Finding “Flow” activities and building Happiness.

flow happiness

We all have unique activities in which we can “lose our self”.

The point in which we are totally immersed in the task at hand and where we lose track of time and would disregard our need for food, water, and even sleep.

Mihaly Csikszentmihályi describes this as;

      “Activities with a set of goals which require appropriate responses and give you immediate feedback on your work”.    

We waste too much time surfing Facebook, watching TV/internet Porn and going out drinking-it’s getting downright ridiculous. Yet we rarely enter into this flow-state of mind.

That is because flow activities require some sort of action.

Passive leisure activities won’t help you find your flow.

In fact, passive leisure activities produce the opposite of “flow”- similar to a state of mild depression.

“Unless one learns to use his time effectively,more leisure time does not improve life quality”- Mihaly Csikszentmihalyi

From flow-moments, we derive a high sense of satisfaction, accomplishment and emotional well-being.

Everybody should have (at least) one of these.

In Positive psychology, flow, also known as the zone, is the mental state of operation in which a person performing an activity is fully immersed in a feeling of energized focus, full involvement, and enjoyment in the process of the activity.

A flow experience involves deep concentration, an optimal balance of skill & challenge, and a sense of control and satisfaction.

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They are jobs/tasks that we enjoy for the mere sake of doing it, feeling competent at challenging work.


You can combine these by searching your own soul through journaling.

It will show you which activities give you the most joy.

By experimentation, you can adjust the frequency of the desired activities (and ditch the ones that suck). Take up some hobbies and experiment!

Flow can be found in many of your favorite activities: Yoga, gardening, painting, music, studying, bowling,……. I get my Flow from writing, cooking, hiking, and weightlifting.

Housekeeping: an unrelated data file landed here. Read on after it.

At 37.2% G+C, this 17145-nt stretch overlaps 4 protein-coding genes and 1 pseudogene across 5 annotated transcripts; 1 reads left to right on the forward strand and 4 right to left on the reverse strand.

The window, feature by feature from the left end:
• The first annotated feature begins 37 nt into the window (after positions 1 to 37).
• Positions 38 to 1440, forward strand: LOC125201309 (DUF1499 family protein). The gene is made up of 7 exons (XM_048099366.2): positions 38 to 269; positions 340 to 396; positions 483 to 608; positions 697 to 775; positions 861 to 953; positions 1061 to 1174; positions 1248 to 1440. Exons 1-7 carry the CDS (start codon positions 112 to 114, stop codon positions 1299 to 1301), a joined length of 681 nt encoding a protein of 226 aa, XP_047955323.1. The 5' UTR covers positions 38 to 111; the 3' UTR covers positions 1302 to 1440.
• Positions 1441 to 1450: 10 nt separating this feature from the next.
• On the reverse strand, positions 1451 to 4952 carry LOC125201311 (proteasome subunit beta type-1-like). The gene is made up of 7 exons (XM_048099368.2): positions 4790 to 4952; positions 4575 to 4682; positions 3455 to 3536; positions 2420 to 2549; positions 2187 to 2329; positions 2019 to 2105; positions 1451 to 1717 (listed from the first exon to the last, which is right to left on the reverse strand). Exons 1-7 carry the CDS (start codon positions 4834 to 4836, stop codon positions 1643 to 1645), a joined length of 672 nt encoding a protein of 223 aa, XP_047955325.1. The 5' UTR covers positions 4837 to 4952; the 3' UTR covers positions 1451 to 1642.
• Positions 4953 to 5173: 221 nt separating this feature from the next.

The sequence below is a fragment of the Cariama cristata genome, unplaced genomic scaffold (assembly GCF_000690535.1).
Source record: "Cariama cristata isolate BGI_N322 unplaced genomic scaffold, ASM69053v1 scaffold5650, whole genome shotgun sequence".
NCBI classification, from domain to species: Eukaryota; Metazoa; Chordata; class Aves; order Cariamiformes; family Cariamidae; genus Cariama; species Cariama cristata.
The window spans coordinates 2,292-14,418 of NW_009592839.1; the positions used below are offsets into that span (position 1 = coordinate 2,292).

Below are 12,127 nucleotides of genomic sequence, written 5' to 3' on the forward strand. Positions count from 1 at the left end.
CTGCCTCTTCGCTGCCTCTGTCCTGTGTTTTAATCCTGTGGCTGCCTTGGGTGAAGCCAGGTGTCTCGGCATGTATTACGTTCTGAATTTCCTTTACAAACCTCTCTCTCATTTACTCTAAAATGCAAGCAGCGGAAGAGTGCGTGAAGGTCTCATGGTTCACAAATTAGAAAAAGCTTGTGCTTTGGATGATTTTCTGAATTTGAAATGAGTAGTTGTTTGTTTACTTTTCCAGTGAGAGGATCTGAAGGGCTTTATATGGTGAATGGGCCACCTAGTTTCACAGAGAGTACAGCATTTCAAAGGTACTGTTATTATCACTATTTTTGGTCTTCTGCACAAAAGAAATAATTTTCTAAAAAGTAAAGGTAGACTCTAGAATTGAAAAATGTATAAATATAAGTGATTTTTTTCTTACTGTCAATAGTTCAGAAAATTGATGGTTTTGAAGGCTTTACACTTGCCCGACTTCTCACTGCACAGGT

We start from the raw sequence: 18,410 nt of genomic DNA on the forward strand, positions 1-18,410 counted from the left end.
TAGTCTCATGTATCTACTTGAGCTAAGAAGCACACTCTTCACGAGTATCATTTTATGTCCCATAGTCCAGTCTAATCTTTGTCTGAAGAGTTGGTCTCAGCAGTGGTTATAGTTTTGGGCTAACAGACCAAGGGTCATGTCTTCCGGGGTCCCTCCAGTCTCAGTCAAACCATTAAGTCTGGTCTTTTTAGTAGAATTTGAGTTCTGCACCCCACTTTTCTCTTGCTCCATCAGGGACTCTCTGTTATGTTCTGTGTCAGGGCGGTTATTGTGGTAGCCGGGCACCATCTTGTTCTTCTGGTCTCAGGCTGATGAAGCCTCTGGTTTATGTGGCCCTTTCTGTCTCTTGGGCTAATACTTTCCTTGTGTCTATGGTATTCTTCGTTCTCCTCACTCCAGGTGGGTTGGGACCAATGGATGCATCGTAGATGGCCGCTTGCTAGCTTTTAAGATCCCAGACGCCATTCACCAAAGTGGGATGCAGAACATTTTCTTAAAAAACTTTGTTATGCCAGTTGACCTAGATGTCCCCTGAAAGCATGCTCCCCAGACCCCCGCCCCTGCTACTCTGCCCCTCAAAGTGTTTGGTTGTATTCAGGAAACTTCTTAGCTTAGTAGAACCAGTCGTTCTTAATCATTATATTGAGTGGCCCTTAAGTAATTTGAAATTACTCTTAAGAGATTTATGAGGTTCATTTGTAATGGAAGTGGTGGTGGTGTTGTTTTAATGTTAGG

Flow experiences imply a growth principle. When one is in a flow state, he or she is working to master the activity at hand. To maintain that flow state, one must seek increasingly greater challenges.

Attempting these new, difficult challenges stretches one’s skills. One emerges from such a flow experience with a bit of personal growth and great “feelings of competence and efficacy.

The key is to find something that’s optimally challenging for your skill-level- you shouldn’t be overly frustrated, but the challenge shouldn’t be too easy, either.

By identifying your “flow activities” and cultivating a “flow state of mind”, you’re not only building happiness but emotional resilience.

By regularly finding your flow activities and regularly engaging in a flow state of mind,you’re building happiness into your everyday life.

This also means removing everything that gets you away from that “nice clean flow” mindset.

Remember that “flow activities” are not interchangeable with “leisure activities”

Most escape the feeling of apathy/emptiness with leisure activities (temporary escapes).

Here are some of the leisure activities to eliminate from your life at all costs:

1. No TV, Ever.

You have two choices in this regard: keep watching the TV and never get anything accomplished or turn that motherfucking soul sucker off forever.

2. No unnecessary social media.

Instead of commenting on Facebook about some triviality you can accomplish something.

Go to the gym and pick up some weight, go for a hike, read booksanything but living like a social media zombie.

3. No Porn, Ever.

It poisons and desensitize your mind/sex-life, gives you social anxiety and makes you extremely lazy.

Think about how sad that actually is. 

By regularly finding your flow activities and regularly engaging in a flow state of mind,you’re building happiness into your everyday life.

When times are good, flow enhances your sense of satisfaction and well being.

When times are tough, flow activities provide a sense of purpose and productivity, even though you’re struggling emotionally.

Additional reading: Flow: The Psychology of Optimal Experience

5 thoughts on “Finding “Flow” activities and building Happiness.

  1. Dan says:

    Awesome article George!

    Flow is a great book. The concept that Mihaly (I will never be able to remember his name) describes, is really effective to finding joy in the moment and growing as a person.

    It’s essentially fully immersing yourself in the moment. This is especially important when doing things you like so that you don’t just fiddle around doing nothing in the end but you actually get something done.

    But it’s also really effective to get into this flow mindset when you are doing mundane tasks that you don’t really like.

    If you fully immerse yourself in the activity, set yourself little challenges and goals and turn your mindset around, even the most mundane activities can start to be interesting and not that tiring.


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